More spending: Rivanna moves past Gannett Fleming
Three hours before the June 25 vote to replace the embattled engineering firm guiding the local water supply, Kevin Lynch was blasting the leadership of the waterworks. "How much longer," asked Lynch, a former City Councilor, "will Rivanna throw good money after bad?"
The question came the same day that the Daily Progress revealed that the waterworks, the Rivanna Water & Sewer Authority, was paying a lawyer $515 an hour–- sometimes over $20,000 a month–- to review documents.
The Progress also reported that the Authority– which has come under fire for its insistence on building a giant new dam even as area water consumption falls–- spent over $1,600 to wine and dine engineers scrambling to preserve the controversial proposal. (The liquor portion of the event was later reimbursed.)
In February, the Authority, which agreed two years ago to pay Pennsylvania-based Gannett Fleming $3.1 million to design the dam it advised the Authority to build, authorized spending an additional $264,000 to hire three engineers to find ways to build a cheaper dam.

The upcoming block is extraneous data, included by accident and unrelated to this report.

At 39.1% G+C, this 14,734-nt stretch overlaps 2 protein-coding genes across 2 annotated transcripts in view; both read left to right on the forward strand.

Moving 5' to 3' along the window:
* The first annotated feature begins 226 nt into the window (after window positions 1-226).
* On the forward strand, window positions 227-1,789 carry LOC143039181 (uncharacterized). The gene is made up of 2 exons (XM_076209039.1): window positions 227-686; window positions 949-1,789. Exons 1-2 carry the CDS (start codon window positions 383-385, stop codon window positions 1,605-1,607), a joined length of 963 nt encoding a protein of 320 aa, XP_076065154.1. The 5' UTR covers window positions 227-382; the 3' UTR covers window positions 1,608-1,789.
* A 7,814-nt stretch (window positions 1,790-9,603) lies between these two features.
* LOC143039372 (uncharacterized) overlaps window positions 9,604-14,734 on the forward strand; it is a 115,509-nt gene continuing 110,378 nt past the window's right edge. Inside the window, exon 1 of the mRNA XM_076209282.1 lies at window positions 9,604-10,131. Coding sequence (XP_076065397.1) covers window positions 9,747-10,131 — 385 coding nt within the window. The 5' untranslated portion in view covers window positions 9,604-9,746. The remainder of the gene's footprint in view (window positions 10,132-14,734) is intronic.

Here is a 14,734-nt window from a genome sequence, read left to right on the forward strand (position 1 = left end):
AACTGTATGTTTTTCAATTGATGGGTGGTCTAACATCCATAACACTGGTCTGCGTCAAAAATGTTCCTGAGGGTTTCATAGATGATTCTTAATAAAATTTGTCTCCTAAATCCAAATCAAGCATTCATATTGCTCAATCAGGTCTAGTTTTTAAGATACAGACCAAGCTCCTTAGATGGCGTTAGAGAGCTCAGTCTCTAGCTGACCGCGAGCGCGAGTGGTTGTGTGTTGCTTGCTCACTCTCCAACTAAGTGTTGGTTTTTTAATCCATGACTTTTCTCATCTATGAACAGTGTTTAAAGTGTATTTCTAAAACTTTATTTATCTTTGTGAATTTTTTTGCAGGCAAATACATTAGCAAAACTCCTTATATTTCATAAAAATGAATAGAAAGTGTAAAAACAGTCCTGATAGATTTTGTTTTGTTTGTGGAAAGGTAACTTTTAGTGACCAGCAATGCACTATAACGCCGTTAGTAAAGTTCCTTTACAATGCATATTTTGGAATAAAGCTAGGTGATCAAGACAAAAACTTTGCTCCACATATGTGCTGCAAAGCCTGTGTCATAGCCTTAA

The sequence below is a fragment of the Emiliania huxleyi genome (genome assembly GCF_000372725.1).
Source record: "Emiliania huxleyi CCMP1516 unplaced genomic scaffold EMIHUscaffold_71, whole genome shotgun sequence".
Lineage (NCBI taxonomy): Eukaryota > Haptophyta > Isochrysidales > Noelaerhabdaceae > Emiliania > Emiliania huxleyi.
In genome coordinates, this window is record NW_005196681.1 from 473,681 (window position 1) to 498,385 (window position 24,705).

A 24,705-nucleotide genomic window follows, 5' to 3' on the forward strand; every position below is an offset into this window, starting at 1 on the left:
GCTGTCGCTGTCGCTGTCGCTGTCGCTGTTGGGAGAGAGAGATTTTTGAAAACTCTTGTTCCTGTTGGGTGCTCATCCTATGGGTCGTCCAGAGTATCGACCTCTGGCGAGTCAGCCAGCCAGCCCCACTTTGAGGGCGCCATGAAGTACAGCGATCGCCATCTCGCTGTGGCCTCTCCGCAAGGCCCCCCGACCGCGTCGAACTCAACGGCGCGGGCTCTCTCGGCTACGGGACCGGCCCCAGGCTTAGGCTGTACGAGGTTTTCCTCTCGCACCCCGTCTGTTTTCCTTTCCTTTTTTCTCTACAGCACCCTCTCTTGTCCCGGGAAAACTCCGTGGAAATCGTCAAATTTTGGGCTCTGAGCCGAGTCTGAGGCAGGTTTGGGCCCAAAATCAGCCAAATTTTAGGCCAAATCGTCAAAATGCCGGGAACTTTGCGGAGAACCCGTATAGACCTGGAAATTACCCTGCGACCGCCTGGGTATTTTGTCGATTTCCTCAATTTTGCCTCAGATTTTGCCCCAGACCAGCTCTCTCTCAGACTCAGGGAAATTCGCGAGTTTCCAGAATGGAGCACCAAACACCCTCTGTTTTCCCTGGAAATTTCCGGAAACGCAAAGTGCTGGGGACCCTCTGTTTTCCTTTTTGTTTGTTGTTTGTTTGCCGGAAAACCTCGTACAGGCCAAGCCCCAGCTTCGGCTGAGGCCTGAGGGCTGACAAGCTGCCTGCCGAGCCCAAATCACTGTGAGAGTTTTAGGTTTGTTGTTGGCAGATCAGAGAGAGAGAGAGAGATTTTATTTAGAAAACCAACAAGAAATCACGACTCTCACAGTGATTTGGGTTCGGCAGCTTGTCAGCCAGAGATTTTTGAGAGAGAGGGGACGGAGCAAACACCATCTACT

Ironically, one of the three engineers, Paul Rizzo, had questioned the propriety of letting Gannett Fleming, which began guiding the Charlottesville water process in 2003, compete for the design contract in the first place. In April, Rizzo joined two other engineers in issuing an interim report that would save the project by using grout, eliminating "wing walls," and– surprisingly, for a place so ecologically sensitive that pets are banned and humans advised to "hike quietly"– quarrying construction-ready rock right there in the Ragged Mountain Natural Area.
If Gannett Fleming has been on a safety kick in recent months, there could be sound reasons. The firm was faulted for its overhead concrete ceiling panels at Boston's "Big Dig" which caused a fatality in 2006. Last year, the firm declared that fractured bedrock at the dam site would cause the budget to more than double to at least $90 million. A required pipeline that critics believe could cost as much has won the support of the Rivanna board.